CJ, here is a song I played you on the first day that you woke up in our home. The line 'I danced myself right out the womb, is it strange to dance so soon?' belongs to you, don't you think? 




And here is a book. As your namesake says, 'it's a magical world, Hobbes ol' buddy… let's go exploring!'



From the moment you arrived, Calvin Jack, our world has grown infinitesimally more magical, and your dad and I can't wait to go exploring with you. If your first days on earth are anything to go by, I think you'll be the one showing us the way. 

With love and love and love xx

Tuesday, 21 January 2014

The treat of a retreat - a Book Slam blog

Self-styled retreats-for-one have become a necessary, and very enjoyable, part of my writing process… I told Book Slam all about how and why I do it, which you can read HERE.


Monday, 20 January 2014

Farewell my lovely

Last week, I moved out of my Writing Room. With a baby on the way we've had to have a rethink, and decided that our bedroom, a small, sometimes chilly space at the back of the house, wasn't the ideal first sleep spot for him. My Writing Room, on the other hand, makes for the perfect space - it's better insulated, there's plenty of room for bed and cot, and it has nice honey-coloured floorboards on which to pace about in the small hours… So, somewhat ruefully, I packed up my desk, books, notepads, and paraphernalia, and switched rooms.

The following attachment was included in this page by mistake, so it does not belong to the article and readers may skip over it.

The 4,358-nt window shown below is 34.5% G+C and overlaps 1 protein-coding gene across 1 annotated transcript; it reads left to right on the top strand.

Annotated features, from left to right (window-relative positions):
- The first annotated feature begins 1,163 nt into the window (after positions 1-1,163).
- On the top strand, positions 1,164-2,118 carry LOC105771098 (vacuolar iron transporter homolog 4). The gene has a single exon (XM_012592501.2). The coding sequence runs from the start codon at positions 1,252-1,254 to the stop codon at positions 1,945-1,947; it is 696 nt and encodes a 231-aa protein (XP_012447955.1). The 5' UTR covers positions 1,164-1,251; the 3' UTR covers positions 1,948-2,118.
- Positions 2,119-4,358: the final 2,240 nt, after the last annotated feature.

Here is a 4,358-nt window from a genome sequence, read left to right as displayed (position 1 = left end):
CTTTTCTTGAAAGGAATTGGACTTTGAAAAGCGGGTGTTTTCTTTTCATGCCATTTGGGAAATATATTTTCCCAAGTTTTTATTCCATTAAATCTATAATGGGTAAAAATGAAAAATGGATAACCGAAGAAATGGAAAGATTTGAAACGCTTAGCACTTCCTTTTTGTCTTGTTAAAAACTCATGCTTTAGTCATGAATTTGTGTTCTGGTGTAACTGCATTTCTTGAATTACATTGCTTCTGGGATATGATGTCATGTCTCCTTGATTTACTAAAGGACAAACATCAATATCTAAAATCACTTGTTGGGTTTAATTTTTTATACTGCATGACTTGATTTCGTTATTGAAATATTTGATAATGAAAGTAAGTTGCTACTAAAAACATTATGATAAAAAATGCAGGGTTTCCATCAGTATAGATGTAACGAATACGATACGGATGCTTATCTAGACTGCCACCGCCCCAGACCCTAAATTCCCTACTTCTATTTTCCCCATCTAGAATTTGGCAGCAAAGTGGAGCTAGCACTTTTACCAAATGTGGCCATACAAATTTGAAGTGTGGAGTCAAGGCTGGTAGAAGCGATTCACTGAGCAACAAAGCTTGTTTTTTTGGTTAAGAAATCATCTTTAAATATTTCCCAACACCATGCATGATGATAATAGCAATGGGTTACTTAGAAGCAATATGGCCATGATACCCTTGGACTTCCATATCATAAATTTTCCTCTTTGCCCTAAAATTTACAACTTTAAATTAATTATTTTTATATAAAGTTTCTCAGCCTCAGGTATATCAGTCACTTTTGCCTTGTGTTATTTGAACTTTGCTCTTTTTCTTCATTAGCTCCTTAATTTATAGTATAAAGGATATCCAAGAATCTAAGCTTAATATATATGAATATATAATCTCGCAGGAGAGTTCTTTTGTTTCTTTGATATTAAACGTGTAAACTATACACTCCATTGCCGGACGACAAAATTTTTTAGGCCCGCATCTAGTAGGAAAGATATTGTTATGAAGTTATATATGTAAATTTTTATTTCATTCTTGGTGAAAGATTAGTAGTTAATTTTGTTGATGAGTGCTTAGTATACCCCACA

My reluctance to move was entirely sentimental. Ours is a rented house, but I'd become thoroughly attached to my writing space. We moved here two years ago, just as I was starting out on my second novel, and doing final line edits on The Book of Summers. I quit my job the same month, so my room symbolised the start of a new phase in my life, that of a full-time writer. I've always been fascinated by artists' studios and writers' rooms, so I revelled in creating the perfect working environment, full of inspiration and colour and light. I wrote about my room for Novelicious, a piece you can read HERE, where I talk about the relevance behind particular objects, and back in the summer the photographer Alun Callender paid a visit, as part of a shoot for Sainsbury's Magazine. He took such beautiful photographs that I wanted to share a few of them here. A pictorial ode to a room I've loved. Thank you, Alun.